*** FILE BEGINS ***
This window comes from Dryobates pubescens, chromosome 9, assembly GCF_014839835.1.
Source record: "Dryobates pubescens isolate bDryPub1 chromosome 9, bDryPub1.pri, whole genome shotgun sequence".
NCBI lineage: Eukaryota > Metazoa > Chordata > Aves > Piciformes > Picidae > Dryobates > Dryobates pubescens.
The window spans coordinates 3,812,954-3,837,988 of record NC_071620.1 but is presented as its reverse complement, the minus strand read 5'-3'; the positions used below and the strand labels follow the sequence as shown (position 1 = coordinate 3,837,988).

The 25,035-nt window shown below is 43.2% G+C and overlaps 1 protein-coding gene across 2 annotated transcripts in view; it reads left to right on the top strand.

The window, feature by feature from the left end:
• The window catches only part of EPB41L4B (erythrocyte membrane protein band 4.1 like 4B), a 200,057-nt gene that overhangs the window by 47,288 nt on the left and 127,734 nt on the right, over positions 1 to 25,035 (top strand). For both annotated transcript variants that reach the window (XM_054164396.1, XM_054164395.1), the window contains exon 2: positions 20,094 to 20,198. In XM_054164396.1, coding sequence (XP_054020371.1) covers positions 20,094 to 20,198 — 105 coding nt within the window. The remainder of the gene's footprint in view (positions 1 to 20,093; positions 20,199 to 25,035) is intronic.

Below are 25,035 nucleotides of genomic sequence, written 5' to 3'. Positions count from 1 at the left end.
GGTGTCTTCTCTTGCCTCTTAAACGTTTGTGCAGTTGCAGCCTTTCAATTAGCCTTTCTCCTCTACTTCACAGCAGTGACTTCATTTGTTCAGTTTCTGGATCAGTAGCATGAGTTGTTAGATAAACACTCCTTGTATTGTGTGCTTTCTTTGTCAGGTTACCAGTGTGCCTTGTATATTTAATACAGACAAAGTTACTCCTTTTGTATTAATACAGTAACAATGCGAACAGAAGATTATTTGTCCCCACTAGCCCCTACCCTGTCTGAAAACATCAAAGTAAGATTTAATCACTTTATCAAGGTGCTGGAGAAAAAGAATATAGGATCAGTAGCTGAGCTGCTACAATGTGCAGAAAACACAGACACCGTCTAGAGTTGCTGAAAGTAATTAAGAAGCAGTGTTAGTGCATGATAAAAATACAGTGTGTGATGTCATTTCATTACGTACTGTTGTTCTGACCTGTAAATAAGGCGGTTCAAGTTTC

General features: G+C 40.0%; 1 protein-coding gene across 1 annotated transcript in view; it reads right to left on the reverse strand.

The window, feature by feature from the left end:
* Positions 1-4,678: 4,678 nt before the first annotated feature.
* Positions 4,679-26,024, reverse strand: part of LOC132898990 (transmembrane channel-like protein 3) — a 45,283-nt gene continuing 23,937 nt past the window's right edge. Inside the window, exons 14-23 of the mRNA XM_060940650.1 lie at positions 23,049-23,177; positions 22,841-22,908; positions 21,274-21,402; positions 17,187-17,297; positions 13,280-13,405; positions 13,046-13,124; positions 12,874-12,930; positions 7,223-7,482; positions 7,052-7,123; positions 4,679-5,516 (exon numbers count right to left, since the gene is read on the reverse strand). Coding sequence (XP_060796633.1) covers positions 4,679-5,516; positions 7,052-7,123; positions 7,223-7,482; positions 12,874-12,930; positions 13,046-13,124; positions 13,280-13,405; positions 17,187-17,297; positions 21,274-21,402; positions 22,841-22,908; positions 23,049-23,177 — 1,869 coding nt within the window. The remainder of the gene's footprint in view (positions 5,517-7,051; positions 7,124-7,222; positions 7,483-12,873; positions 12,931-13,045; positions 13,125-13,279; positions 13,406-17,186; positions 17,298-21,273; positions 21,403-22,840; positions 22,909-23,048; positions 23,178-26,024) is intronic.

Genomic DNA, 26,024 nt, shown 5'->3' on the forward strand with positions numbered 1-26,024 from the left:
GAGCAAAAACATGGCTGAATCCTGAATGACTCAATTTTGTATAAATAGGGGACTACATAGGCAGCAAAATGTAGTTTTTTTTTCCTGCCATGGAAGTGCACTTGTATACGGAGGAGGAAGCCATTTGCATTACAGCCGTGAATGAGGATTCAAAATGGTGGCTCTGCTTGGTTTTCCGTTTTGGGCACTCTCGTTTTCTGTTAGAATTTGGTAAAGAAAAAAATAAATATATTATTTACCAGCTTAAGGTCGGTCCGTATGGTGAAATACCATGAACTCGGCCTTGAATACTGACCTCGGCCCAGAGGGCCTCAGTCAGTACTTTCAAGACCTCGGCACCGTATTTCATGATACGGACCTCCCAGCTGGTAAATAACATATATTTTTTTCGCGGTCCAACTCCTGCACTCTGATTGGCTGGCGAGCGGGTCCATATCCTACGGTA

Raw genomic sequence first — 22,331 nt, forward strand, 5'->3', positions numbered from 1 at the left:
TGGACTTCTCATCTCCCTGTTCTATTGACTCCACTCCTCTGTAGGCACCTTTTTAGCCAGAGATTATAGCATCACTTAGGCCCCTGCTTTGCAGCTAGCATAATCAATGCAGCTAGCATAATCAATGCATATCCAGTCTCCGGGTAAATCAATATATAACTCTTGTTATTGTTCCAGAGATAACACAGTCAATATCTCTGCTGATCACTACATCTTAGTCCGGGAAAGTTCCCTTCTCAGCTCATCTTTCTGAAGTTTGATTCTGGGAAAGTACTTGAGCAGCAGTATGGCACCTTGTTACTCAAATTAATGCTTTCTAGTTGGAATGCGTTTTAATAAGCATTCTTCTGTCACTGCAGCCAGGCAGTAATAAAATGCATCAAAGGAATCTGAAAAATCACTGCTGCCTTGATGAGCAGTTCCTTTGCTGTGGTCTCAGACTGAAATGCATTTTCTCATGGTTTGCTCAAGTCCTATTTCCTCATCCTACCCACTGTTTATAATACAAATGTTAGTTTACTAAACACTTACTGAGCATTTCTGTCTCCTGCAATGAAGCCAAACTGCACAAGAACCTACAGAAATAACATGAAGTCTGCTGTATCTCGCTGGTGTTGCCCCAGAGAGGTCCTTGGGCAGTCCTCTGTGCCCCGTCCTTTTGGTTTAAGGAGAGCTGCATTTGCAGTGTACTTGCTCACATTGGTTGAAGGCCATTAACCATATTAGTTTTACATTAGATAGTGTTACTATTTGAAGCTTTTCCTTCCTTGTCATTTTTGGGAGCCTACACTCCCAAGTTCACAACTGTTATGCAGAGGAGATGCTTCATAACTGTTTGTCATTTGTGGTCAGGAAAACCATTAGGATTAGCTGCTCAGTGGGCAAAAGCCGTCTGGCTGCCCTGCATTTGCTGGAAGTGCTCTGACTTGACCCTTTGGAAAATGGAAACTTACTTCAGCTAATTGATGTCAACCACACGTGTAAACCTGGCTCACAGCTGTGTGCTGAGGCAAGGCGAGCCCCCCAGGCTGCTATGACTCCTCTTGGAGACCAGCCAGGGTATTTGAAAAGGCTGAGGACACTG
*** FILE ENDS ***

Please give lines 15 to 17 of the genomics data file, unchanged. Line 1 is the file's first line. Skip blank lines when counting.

GAGCAAAAACATGGCTGAATCCTGAATGACTCAATTTTGTATAAATAGGGGACTACATAGGCAGCAAAATGTAGTTTTTTTTTCCTGCCATGGAAGTGCACTTGTATACGGAGGAGGAAGCCATTTGCATTACAGCCGTGAATGAGGATTCAAAATGGTGGCTCTGCTTGGTTTTCCGTTTTGGGCACTCTCGTTTTCTGTTAGAATTTGGTAAAGAAAAAAATAAATATATTATTTACCAGCTTAAGGTCGGTCCGTATGGTGAAATACCATGAACTCGGCCTTGAATACTGACCTCGGCCCAGAGGGCCTCAGTCAGTACTTTCAAGACCTCGGCACCGTATTTCATGATACGGACCTCCCAGCTGGTAAATAACATATATTTTTTTCGCGGTCCAACTCCTGCACTCTGATTGGCTGGCGAGCGGGTCCATATCCTACGGTA

Raw genomic sequence first — 22,331 nt, forward strand, 5'->3', positions numbered from 1 at the left:
TGGACTTCTCATCTCCCTGTTCTATTGACTCCACTCCTCTGTAGGCACCTTTTTAGCCAGAGATTATAGCATCACTTAGGCCCCTGCTTTGCAGCTAGCATAATCAATGCAGCTAGCATAATCAATGCATATCCAGTCTCCGGGTAAATCAATATATAACTCTTGTTATTGTTCCAGAGATAACACAGTCAATATCTCTGCTGATCACTACATCTTAGTCCGGGAAAGTTCCCTTCTCAGCTCATCTTTCTGAAGTTTGATTCTGGGAAAGTACTTGAGCAGCAGTATGGCACCTTGTTACTCAAATTAATGCTTTCTAGTTGGAATGCGTTTTAATAAGCATTCTTCTGTCACTGCAGCCAGGCAGTAATAAAATGCATCAAAGGAATCTGAAAAATCACTGCTGCCTTGATGAGCAGTTCCTTTGCTGTGGTCTCAGACTGAAATGCATTTTCTCATGGTTTGCTCAAGTCCTATTTCCTCATCCTACCCACTGTTTATAATACAAATGTTAGTTTACTAAACACTTACTGAGCATTTCTGTCTCCTGCAATGAAGCCAAACTGCACAAGAACCTACAGAAATAACATGAAGTCTGCTGTATCTCGCTGGTGTTGCCCCAGAGAGGTCCTTGGGCAGTCCTCTGTGCCCCGTCCTTTTGGTTTAAGGAGAGCTGCATTTGCAGTGTACTTGCTCACATTGGTTGAAGGCCATTAACCATATTAGTTTTACATTAGATAGTGTTACTATTTGAAGCTTTTCCTTCCTTGTCATTTTTGGGAGCCTACACTCCCAAGTTCACAACTGTTATGCAGAGGAGATGCTTCATAACTGTTTGTCATTTGTGGTCAGGAAAACCATTAGGATTAGCTGCTCAGTGGGCAAAAGCCGTCTGGCTGCCCTGCATTTGCTGGAAGTGCTCTGACTTGACCCTTTGGAAAATGGAAACTTACTTCAGCTAATTGATGTCAACCACACGTGTAAACCTGGCTCACAGCTGTGTGCTGAGGCAAGGCGAGCCCCCCAGGCTGCTATGACTCCTCTTGGAGACCAGCCAGGGTATTTGAAAAGGCTGAGGACACTG